The Flower at the Bleeding Edge of Spring


Conservation Corner

By Dan Zarlenga, Missouri Department of Conservation

Photo: Bloodroot flowers are some of the very first blossoms you’ll see as winter begins to fade. Photo by Dan Zarlenga.

You might not be able to get blood from a turnip, but you can get it from a flower.

Take a walk through your local woodland starting as early as mid-March. The air may still be cool. Keep your eyes fixed toward the ground. You’ll see a complex assortment of textures and shapes, but mostly one color—brown. Just when you think it’s too early to see any sign of spring though, you might. A small, white speck catches your eye, perhaps hidden behind a downed log or branch. You’ve found bloodroot!

Bloodroot is amazing for being one of the very first of the ephemeral wildflowers to emerge from the forest floor. It’s a sure sign winter is giving way and spring is at our seasonal doorstep. Despite its off-putting name, bloodroot is quite a charming and attractive little flower.

The bloodroot plant itself is stemless and consists of a fleshy, horizontal, fingerlike tuber. The tuber sends up a flower stalk about nine inches high, wrapped by a single grayish-green leaf. The leaf unfurls to reveal a delicate, white flower inside. The flower grows to 11/4 inch across, sporting 8–16 white petals of uneven size and length. Because the petals are of uneven length, it’s possible to see “square” flowers.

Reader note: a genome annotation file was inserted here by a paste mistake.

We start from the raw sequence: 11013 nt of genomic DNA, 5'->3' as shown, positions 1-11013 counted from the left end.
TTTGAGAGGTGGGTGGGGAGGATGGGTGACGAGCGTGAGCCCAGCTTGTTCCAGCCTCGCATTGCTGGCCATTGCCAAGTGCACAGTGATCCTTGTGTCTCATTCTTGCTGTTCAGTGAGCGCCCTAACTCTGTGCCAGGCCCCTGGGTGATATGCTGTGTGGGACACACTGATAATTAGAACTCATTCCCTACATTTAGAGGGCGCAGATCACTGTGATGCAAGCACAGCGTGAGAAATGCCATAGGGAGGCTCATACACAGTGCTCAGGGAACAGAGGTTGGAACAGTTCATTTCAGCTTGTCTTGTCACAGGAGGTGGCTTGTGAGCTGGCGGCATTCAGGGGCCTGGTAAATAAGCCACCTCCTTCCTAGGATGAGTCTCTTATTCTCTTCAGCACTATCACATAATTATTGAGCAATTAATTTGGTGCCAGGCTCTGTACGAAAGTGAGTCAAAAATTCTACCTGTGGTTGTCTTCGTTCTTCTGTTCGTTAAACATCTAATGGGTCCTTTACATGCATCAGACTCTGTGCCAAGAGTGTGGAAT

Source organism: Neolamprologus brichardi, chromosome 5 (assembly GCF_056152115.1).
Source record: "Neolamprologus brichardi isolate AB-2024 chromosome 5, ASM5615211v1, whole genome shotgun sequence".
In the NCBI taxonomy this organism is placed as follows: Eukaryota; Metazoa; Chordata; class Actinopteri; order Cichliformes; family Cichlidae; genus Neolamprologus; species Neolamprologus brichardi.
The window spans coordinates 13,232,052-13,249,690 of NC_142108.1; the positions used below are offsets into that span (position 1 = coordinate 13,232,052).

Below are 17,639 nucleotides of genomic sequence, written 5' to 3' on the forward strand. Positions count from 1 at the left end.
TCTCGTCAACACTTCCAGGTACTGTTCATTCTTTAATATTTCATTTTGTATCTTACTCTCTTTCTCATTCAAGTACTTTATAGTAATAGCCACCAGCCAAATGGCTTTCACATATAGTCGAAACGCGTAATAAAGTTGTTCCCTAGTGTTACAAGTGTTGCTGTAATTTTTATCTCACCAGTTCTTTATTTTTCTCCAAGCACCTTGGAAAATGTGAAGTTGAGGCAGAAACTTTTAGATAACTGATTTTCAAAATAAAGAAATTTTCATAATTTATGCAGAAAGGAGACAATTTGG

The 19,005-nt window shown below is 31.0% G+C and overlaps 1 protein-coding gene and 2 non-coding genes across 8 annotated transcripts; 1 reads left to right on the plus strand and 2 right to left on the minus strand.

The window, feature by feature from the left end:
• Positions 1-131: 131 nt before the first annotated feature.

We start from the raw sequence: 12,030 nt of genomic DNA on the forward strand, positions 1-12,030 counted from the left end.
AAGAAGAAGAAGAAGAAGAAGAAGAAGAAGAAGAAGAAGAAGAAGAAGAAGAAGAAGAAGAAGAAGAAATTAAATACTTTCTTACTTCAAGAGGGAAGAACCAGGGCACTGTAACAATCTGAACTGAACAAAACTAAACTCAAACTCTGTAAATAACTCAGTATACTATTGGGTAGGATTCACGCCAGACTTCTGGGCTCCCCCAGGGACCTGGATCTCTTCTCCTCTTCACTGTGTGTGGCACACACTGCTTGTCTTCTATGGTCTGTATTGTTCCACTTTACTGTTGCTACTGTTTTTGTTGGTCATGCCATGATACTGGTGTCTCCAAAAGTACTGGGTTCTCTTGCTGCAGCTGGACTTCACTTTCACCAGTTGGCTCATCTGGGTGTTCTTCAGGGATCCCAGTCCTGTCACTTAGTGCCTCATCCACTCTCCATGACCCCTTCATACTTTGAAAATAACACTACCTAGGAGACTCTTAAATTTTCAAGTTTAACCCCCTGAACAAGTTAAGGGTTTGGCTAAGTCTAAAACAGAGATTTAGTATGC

Look inside a bit closer and you’ll notice a somewhat conically-shaped green pistil in the center, flanked by an array of yellow stamens like a tiny burst of golden fireworks. Don’t waste any time admiring them however, because each bloodroot flower lasts only one or two days. They are the true meaning of ephemeral!

Much like Dutchman’s breeches, which blooms on its coattails, bloodroot is also propagated by ants. The frenetic insects are attracted to bloodroot seeds which feature a fleshy organ called a elaisome. The ants find this quite tasty and make a point of seeking the seeds out and bringing them to their nests. Once deposited there, the debris from the nests helps the seeds to grow. The leaves of bloodroot are bitter and toxic however, so most other animals do not find them appealing. Bloodroot often disappoints pollinating insects too since it offers no nectar reward for their efforts.

So, what’s the deal with the name? It turns out that that if you break open one of the roots of the plant, a blood-red sap emerges. This sap was popular with Native Americans to utilize as a natural red dye. They had a diversity of uses for the coloring, like mixing it with animal fats for face paint, dying clothing and leather, or decorating baskets.

If you’ve had enough of winter and you’re ready for an early sign of the new season, why not see if you can find some tiny bloodroot flowers in a nearby forest or woodland. These blossoms truly are the bleeding edge of spring!

For more information visit www.mdc.mo.gov.